The day dawned overcast and cool. We packed accordingly and headed out. Once we left the autobahn (or whatever they call it in France), the drive was so completely breathtakingly beautiful that I could not help saying so out loud every few minutes. At one point, I called out to the kids and asked if they were enjoying the scenery. I turned to see Jack's nose planted firmly against the window. Without turning his head, he gave me a hearty thumb's up.
As we drove through a canopy of trees dressed up in their finest fall foliage, it felt almost magical or sacred. Something not to be disturbed.
I loved Joan's little village. It was so quaint and quiet, with pastures of sheep and cows, just the kind of place I want to eventually settle down in, whenever this army life comes to an end. Metz, on the other hand, made me uneasy. Everything was large, it is a big city. I do not belong in such a place. The cathedral was amazing. I cannot even fathom how they built such a thing so long ago.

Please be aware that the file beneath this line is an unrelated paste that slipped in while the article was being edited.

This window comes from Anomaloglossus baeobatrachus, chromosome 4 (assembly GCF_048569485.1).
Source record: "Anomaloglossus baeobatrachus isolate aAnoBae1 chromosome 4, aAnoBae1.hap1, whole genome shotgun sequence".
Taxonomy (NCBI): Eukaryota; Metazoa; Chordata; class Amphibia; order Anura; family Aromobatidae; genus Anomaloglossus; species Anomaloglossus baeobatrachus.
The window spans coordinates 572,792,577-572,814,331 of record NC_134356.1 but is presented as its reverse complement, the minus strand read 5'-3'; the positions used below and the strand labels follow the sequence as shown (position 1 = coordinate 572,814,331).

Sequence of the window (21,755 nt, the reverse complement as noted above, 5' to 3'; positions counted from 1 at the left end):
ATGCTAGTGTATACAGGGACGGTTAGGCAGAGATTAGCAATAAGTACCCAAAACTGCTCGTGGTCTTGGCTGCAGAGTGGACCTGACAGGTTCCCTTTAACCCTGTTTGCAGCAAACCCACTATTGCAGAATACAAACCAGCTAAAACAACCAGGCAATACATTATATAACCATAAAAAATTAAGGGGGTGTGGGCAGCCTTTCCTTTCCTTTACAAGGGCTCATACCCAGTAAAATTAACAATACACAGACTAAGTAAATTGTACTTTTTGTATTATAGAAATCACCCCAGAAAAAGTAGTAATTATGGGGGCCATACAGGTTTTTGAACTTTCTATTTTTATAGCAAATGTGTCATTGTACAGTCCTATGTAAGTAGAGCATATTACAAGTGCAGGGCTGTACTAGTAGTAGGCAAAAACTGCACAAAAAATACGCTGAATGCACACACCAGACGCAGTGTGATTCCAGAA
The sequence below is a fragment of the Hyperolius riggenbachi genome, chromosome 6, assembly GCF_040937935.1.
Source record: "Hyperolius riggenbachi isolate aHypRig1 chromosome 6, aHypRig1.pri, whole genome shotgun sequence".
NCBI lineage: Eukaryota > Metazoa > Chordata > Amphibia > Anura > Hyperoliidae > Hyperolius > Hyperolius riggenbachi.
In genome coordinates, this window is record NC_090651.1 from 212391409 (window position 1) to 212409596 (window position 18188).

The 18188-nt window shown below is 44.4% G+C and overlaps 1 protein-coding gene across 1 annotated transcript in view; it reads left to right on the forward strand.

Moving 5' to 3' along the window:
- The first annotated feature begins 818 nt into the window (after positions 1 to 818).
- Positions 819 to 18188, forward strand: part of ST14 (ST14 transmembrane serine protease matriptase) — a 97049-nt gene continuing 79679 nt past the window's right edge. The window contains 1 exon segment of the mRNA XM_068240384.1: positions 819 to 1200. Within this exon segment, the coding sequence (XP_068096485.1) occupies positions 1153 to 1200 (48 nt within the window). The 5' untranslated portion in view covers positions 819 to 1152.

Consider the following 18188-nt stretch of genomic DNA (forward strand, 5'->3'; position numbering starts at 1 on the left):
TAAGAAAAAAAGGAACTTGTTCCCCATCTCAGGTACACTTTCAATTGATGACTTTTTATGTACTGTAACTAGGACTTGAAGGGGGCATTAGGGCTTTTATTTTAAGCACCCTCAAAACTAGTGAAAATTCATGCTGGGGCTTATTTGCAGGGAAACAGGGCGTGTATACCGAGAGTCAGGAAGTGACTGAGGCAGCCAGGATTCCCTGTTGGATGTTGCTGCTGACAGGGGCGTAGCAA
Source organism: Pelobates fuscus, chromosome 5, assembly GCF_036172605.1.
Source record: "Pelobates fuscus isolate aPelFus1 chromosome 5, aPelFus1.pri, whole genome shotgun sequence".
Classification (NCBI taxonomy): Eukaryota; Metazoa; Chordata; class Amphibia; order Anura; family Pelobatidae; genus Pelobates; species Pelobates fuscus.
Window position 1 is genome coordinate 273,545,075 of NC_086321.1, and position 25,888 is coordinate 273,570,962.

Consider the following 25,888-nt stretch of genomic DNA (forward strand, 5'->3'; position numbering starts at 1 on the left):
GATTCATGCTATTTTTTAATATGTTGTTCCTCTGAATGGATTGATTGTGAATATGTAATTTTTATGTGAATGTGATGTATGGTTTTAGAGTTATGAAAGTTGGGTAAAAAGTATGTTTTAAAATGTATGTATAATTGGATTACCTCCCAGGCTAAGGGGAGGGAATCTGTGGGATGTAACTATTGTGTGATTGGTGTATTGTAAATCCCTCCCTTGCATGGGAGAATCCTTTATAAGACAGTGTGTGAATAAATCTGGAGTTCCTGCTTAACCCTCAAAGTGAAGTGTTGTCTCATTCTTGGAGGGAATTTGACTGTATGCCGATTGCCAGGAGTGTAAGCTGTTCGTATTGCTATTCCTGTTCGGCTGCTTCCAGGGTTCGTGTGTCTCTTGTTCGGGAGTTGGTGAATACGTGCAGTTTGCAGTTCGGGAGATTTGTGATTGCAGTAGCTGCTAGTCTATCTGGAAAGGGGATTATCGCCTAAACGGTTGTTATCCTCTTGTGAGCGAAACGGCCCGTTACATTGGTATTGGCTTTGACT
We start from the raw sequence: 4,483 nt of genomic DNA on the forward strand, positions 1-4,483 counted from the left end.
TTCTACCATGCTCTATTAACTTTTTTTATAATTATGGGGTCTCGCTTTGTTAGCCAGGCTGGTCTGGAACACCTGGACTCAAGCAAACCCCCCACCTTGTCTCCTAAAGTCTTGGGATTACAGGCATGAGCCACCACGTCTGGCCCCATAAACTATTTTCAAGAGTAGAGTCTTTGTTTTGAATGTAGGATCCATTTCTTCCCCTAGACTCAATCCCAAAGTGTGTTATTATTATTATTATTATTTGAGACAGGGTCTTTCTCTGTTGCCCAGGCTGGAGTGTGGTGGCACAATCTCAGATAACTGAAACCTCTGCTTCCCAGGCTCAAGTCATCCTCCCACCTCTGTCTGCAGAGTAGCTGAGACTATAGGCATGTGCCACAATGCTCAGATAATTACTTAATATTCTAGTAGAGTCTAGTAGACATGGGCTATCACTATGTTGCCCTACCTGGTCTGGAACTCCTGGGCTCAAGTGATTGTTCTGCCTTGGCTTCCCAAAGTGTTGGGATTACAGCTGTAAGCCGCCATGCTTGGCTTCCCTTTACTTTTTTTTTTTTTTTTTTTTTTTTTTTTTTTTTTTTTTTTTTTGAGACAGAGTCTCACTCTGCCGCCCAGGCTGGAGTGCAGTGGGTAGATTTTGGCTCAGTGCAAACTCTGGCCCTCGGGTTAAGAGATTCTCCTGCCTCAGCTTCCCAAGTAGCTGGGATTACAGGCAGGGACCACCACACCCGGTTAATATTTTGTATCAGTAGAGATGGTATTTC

Coming out of the cathedral, we walked along the pedestrian area, looking for a place to eat dinner. We found a place that specialized in potato dishes. They opened the doors for you. It was kind of intimidating, walking in there with children, though they did have a kid's menu that consisted of three choices. After finishing off dinner with some chocolate mousse, we headed back to the car, which was parked right at the cathedral. The sun had set and the cathedral was aglow in lights. The green of the roof practically glowed against the golden hue of the building itself.
We all agree that is was a great day.
|methinks Tony is a tad taller than most people in the 1400's|
|Peter picked a flower for me|
|I said "Act natural"|
|trying out their souvenirs|
|in the village of Domremy|
|Jack passed this note to me as we were driving to Metz|
|had the kids run up there to give some perspective to the size of those doors|
|close up of the door|
|where we ate|